Na tle rzędu ciemnego drzew wyprostowanych,
Pomnę czas, kiedy chłopiec kołysał się na nich,
Choć nie z tego powodu pochyłe zostały,
Lecz przez wichry mroźne, śnieżyce. Nieraz w słońcu
Widzisz, gdy oblodzone, po deszczu w zimowy
Poranek, uderzają o siebie z dzwonieniem,
Gdy wiatr je potrąca i barwami się mienią
Glazurą lśniąc od wichrów i mrozu spękaną.
Wkrótce w słońcu lawiną kryształowe muszle
Zsuną się i rozprysną o skorupę śniegu
Na taki stos dźwięczących lustrzanych okruchów,
Jakby to tynki z niebios świątyni opadły.
Ku paprociom podszycia przeciągnięte ciężarem
Nie łamią się jednak, nachylone tak nisko
I przez czas tak długi, już pochylone zostaną.
Ich pnie w łuki wygięte trafiają się w lesie
Przez wiele lat jeszcze z liśćmi zwieszonymi
Jak u dziewcząt klęczących z pochyloną głową,
Gdy włosy rozpuszczają, by w słońcu obeschły.
Co innego rzec miałem, górę wzięła prawda
I szczegóły o zimnie, śniegach i o mrozie,
Obraz chłopca ja wolę u zgiętej gałęzi,
Kiedy w pole wychodził wyprowadzać krowy.
Z dala mieszkał od miasta, nie znał więc gry w baseball,
Nie miał innych zabawek prócz tego, co znalazł
W polu, latem czy zimą umiał sam się bawić.
Jedno drzewo po drugim u ojca w ogrodzie
Jak wierzchowca ujeżdżał i poddawał harcom,
Dopóki nie ugięły się pod nim, nie zmiękły,
Aż wszystkie już zgarbione kłaniały się nisko
Zdobywcy. Wszystkich zmyślnych nauczył się sztuczek,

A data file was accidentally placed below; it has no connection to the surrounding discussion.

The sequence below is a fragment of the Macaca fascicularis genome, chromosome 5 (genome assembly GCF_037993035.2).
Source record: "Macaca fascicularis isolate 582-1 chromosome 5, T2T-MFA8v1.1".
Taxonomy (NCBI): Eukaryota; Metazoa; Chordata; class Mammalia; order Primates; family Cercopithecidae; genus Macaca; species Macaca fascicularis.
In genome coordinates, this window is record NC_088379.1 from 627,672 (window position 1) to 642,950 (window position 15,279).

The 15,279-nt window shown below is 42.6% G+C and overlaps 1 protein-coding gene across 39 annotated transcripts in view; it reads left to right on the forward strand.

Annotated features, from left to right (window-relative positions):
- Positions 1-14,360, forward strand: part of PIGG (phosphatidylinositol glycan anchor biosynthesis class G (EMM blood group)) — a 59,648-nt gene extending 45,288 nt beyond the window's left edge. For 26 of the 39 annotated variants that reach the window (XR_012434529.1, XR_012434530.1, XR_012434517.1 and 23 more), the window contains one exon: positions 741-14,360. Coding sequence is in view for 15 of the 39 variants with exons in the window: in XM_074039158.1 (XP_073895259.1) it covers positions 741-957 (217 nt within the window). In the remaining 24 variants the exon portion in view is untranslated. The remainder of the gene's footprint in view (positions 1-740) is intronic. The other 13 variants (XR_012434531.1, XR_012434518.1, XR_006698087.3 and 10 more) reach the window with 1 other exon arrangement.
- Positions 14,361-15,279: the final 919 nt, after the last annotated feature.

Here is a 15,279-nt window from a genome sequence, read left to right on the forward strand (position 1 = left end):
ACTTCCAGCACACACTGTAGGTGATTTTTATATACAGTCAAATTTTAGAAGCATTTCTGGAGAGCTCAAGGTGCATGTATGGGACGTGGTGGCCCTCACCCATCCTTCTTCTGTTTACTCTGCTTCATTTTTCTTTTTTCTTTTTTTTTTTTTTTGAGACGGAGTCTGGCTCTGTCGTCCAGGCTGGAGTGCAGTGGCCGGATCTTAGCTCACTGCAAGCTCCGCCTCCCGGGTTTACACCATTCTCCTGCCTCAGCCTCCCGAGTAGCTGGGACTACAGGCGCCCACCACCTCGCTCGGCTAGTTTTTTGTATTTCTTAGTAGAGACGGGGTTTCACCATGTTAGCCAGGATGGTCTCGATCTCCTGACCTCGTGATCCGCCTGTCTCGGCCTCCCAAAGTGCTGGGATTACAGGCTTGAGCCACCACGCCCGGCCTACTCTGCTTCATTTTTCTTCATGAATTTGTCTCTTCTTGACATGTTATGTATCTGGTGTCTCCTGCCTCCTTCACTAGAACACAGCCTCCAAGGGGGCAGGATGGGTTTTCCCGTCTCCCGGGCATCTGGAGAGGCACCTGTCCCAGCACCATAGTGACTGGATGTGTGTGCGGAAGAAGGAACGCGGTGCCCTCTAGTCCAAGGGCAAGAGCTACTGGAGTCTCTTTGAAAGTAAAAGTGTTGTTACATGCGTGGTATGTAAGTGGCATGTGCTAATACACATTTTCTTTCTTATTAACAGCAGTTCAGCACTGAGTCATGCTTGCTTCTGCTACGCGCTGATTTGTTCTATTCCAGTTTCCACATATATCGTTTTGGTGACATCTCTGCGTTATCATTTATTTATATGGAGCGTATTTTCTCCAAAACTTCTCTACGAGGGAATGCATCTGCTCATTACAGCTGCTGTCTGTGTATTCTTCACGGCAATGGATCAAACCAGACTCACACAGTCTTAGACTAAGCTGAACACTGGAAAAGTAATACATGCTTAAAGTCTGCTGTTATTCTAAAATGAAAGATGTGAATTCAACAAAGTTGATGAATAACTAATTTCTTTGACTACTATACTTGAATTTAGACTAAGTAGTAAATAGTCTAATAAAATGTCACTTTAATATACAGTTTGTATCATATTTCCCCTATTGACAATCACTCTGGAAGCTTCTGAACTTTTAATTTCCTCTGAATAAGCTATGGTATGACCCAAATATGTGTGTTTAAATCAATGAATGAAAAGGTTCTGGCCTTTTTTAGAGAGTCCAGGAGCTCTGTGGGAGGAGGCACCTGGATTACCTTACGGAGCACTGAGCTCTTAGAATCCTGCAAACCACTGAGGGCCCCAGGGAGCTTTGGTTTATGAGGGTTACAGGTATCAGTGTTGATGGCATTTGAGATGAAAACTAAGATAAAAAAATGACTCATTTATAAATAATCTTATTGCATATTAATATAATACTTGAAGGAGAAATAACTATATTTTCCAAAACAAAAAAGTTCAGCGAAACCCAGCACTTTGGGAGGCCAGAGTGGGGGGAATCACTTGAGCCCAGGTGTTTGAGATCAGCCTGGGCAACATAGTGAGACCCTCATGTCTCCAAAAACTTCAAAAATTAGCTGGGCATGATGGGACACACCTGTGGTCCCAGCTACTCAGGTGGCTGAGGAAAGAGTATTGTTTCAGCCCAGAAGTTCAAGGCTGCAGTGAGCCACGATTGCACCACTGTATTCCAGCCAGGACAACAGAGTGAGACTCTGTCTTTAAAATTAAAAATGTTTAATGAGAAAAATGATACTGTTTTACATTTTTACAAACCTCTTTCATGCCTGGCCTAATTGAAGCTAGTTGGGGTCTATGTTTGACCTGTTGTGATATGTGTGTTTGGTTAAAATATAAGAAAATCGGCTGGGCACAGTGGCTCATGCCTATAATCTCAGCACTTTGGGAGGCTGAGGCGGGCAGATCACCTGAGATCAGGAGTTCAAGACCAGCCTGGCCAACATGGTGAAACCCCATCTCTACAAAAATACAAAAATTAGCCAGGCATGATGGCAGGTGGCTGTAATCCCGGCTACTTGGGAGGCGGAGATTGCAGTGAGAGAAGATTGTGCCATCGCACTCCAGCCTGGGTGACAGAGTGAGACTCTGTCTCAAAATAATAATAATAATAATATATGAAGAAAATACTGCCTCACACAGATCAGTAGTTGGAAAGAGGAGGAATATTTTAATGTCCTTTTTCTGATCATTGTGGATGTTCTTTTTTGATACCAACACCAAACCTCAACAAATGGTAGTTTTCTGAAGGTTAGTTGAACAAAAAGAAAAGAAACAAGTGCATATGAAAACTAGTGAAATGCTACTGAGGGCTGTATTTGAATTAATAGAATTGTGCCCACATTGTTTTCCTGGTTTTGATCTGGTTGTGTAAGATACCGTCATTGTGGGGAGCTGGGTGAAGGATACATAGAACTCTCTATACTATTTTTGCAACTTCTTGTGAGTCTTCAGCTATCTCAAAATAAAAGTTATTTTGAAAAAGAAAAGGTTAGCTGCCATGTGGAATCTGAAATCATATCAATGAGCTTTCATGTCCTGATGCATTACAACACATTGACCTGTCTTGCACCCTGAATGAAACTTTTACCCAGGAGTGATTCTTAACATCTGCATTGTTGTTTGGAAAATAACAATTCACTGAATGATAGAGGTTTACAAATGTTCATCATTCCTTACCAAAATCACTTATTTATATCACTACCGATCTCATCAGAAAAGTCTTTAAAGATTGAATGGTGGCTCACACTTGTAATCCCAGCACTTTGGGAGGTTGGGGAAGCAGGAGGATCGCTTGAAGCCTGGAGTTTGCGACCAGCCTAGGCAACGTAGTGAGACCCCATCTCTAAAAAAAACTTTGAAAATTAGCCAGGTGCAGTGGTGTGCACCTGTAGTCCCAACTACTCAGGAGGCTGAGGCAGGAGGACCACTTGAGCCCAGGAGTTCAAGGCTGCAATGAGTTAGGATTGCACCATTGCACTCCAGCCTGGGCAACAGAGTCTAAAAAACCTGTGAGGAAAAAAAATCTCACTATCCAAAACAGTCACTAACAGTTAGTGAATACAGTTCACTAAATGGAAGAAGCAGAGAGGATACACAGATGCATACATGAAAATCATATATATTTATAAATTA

By zbyt szybko nie puszczać gałęzi ugiętej
I wierzchołka ku samej nie przychylić ziemi.
Na najwyższe gałęzie ostrożnie się wspinał
I kołysząc się lekko, gdy już był na czubie,
Jeszcze z trudem się wielkim wznosił odrobinę,
Jakby ktoś pragnął szklankę ponad brzeg napełnić.
W dół się z szumem rzucał wisząc na gałęzi
I nogami wierzgając, póki sięgnął ziemi.
I ja sam byłem niegdyś brzozy akrobatą.
Jakże pragnąłbym teraz, by czas ten powrócił,
Gdy umęczony jestem już rozmyślaniami,
A życie zbyt podobne do leśnej gęstwiny,
Gdzie twarz parzą i łechcą lepkie pajęczyny,
A oko twoje przedtem otwarte szeroko
Łzą zaszło teraz, witką smagnięte złośliwą.
Pragnąłbym odejść na czas niedługi z tej ziemi,
Potem wrócić i wszystko zacząć od początku.
Bele mnie los opacznie na złość nie wysłuchał
I spełniając część prośby, nie odciął powrotu.
Sprawiedliwym jest ziemia miłości mieszkaniem:
Nie wiem, gdzie lepsze miejsce można by wynaleźć.
Chciałbym iść coraz wyżej po drzewie brzozowym,
Jego czarnych gałęziach i pniu śnieżnobiałym,
Wciąż iść w niebios kierunku, póki drzewa stanie,
Aż czub się uchyli, by na ziemię mnie zsadzić.
Dobrze byłoby odejść i powrócić znowu.
Nie największe to z przestępstw być brzóz akrobatą.

1916

tłum. Leszek Elektorowicz

Inny przekład, Stanisława Barańczaka,
w temacie: Cóż jest piękniejszego niż (wysokie) drzewa...